Antoni

Aug 16, 2019

Queer Eye's food and wine expert Antoni Porowski returns to the stage to play a multiple choice game about one of his favorite dog breeds, corgis.

Heard on Antoni Porowski: Queer Eye For The Quiz Guy.

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OPHIRA EISENBERG, HOST:

Before the final round, let's bring back our special guest to play another game. Please welcome back, from "Queer Eye," Antoni Porowski.

(APPLAUSE)

ANTONI POROWSKI: Thank you for having me.

EISENBERG: And let's bring out our guest announcer Cecil Baldwin.

(APPLAUSE)

EISENBERG: Antoni, we know you love corgis.

POROWSKI: I sure do.

EISENBERG: So for our listeners who aren't dog people, Welsh corgis are those tiny little dogs with little legs, perky ears and cute butts, and they are just all-over adorable.

POROWSKI: Yep.

EISENBERG: However, on Page 26 of your cookbook, you are pictured walking a dog that is clearly not a corgi.

(LAUGHTER)

POROWSKI: That dog is Kuma. Kuma is a rescue.

(LAUGHTER)

EISENBERG: I'm a rescue, Antoni. I'm a rescue.

POROWSKI: Because...

CECIL BALDWIN: Adopt, don't shop.

POROWSKI: ...Pit mixes have a really bad rap.

EISENBERG: It's true. They do. Nobody wants to adopt them because they're scary.

POROWSKI: Nobody wants to adopt them, and they're everywhere.

EISENBERG: Yeah. So basically, our producer used your love of corgis as an excuse to Google corgi photos all day.

POROWSKI: Oh. Sign me up for that job.

EISENBERG: And then we wrote this multiple-choice quiz for you. So this is multiple choice.

POROWSKI: OK.

EISENBERG: Here's your first question. Welsh corgis were originally bred for what practical purpose? A - to serve as small watchdogs for small homes...

(LAUGHTER)

POROWSKI: Cute, but no.

EISENBERG: ...B - to herd cattle; or C - just to look super, super cute.

POROWSKI: B.

EISENBERG: That is right. Corgis are close to the ground.

(APPLAUSE)

POROWSKI: They nip.

EISENBERG: They nip at cows.

POROWSKI: They nip at the ankles.

EISENBERG: Yes, the cows' ankles.

POROWSKI: Yeah.

EISENBERG: How annoying. And then they run between the legs.

POROWSKI: Yes. They're very fast.

(LAUGHTER)

POROWSKI: And when they run really fast, they can't go straight because they're so long, so they go to an angle.

(LAUGHTER)

POROWSKI: It's true. Yeah.

EISENBERG: What event in Southern California attracts more than 1,000 corgis and their owners? A - Bring Your Corgi to the Symphony at Hollywood Bowl; B - Corgi Beach Day, officially hosted by a corgi named Mr. Pickles; C - Lowrider Remakes, an outdoor short film festival featuring iconic movie scenes reenacted with corgi actors.

(LAUGHTER)

POROWSKI: I did not know that Mr. Pickles ran the thing, but it's the Corgi Beach Day.

EISENBERG: It is the Corgi Beach Day.

(APPLAUSE)

POROWSKI: They wear bathing suits.

(LAUGHTER)

POROWSKI: They are so adorable. They love a beach.

(LAUGHTER)

BALDWIN: In England, more than 30 corgis have lived with the royal family in Buckingham Palace. Which of these royal corgi incidents actually occurred? A - at a state dinner, a corgi stole a sausage from Camilla Bowles; B - in the 1950s, a corgi bit a man who was the palace's royal clock winder; or C - during the Queen's annual televised Christmas message, a corgi could be seen peeing in the background.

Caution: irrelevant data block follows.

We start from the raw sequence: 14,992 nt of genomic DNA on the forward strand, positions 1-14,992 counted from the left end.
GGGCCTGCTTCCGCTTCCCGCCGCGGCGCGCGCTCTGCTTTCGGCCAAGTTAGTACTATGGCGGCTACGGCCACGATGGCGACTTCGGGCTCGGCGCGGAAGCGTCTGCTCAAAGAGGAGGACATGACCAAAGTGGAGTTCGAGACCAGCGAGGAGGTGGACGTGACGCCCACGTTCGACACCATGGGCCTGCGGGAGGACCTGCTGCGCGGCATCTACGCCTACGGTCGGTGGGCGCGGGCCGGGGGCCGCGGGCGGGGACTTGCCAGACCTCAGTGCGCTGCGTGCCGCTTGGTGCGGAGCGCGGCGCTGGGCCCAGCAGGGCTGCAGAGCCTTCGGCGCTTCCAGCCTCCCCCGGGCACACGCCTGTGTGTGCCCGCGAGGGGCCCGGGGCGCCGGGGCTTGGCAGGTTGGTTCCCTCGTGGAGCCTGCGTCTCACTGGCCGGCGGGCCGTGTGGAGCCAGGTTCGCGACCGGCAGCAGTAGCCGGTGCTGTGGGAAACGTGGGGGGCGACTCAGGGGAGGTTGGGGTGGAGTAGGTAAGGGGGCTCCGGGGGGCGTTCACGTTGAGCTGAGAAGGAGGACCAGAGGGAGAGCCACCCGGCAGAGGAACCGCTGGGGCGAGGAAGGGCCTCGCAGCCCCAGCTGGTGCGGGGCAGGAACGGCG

POROWSKI: I think that it's the clock winder.

BALDWIN: That's correct.

POROWSKI: Yes.

BALDWIN: Yeah.

(APPLAUSE)

POROWSKI: Her corgis wouldn't be like that; they're way too respectful. But now all the corgis are gone. Not to take it to a dark place, but...

EISENBERG: I know. Now they have dorgis.

POROWSKI: Are they dachshund-corgi mixes?

EISENBERG: Yes.

POROWSKI: So the reason why I love corgis so much, even though I didn't have access to them as a child, is because I was raised with miniature dachshund, even though we called them dash hounds (ph). And so we always had either one or we had two. And the first one was named Biggie (ph), and she was smuggled from Poland. And we think that her name was Mickey (ph), but my grandmother didn't know how to pronounce it, so she called her Biggie.

And she couldn't eat dog food because they didn't have dog food post-communism in Poland, so she would eat All-Bran, ham, cottage cheese. And when she was really old and started having heart palpitations, she loved having English breakfast tea. But we used to water it down. And I made it way too concentrated, and she almost died, like, three times.

(LAUGHTER)

POROWSKI: And then she did die one time when my parents were driving me back from junior high. And we were carpooling in our red Mercury Villager minivan, and all the other kids wanted to stop for chocolate bars, but I didn't want to because I could tell that my parents were sad.

And we got out of the car, and both my parents got emotional, even my father, who does not cry, except he does now in his older age. It's really cute and very endearing. And then we got emotional, and we ended up burying Biggie behind - but I got to, like, feel her one last time. And she was, like, a really important part of the family.

EISENBERG: I don't know if we can do any more show.

(LAUGHTER)

EISENBERG: But you did great, Antoni. You did actually amazing. Antoni's upcoming cookbook is called "Antoni In The Kitchen." "Queer Eye" Season 4 is streaming on Netflix. Antoni Porowski, everybody.

(APPLAUSE)

POROWSKI: Thank you so much.

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